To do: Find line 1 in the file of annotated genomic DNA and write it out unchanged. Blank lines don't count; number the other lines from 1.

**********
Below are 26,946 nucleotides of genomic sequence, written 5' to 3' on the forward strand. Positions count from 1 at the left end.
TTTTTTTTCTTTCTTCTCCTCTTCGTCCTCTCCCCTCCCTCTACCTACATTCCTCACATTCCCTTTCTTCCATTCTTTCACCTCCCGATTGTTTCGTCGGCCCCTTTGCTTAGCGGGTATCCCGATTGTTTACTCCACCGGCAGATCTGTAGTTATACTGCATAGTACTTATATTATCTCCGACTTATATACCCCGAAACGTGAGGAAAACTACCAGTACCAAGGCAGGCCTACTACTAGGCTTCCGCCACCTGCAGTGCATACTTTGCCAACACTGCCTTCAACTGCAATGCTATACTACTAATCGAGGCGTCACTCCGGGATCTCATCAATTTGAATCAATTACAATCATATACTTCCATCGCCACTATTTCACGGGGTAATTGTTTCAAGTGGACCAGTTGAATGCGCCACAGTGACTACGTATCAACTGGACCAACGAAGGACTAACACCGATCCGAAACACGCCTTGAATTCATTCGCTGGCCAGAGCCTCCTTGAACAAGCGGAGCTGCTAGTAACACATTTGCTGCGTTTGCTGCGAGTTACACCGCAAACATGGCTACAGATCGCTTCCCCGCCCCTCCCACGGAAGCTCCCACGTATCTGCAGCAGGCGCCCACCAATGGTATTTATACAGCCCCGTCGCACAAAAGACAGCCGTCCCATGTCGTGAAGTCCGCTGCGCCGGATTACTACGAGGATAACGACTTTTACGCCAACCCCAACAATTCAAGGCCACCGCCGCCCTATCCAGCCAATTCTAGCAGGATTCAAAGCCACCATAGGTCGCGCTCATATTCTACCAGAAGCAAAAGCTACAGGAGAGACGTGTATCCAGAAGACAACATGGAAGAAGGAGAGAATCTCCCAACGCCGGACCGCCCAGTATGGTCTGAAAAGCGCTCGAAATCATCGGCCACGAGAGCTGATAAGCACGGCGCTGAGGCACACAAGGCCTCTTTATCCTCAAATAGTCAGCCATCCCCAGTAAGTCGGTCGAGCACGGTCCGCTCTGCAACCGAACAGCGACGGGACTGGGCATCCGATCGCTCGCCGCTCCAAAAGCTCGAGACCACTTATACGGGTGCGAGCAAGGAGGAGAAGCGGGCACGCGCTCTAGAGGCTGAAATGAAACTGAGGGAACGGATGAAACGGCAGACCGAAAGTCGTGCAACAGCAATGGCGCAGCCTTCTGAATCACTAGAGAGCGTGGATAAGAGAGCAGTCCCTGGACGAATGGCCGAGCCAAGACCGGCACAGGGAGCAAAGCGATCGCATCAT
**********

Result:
Below are 26,946 nucleotides of genomic sequence, written 5' to 3' on the forward strand. Positions count from 1 at the left end.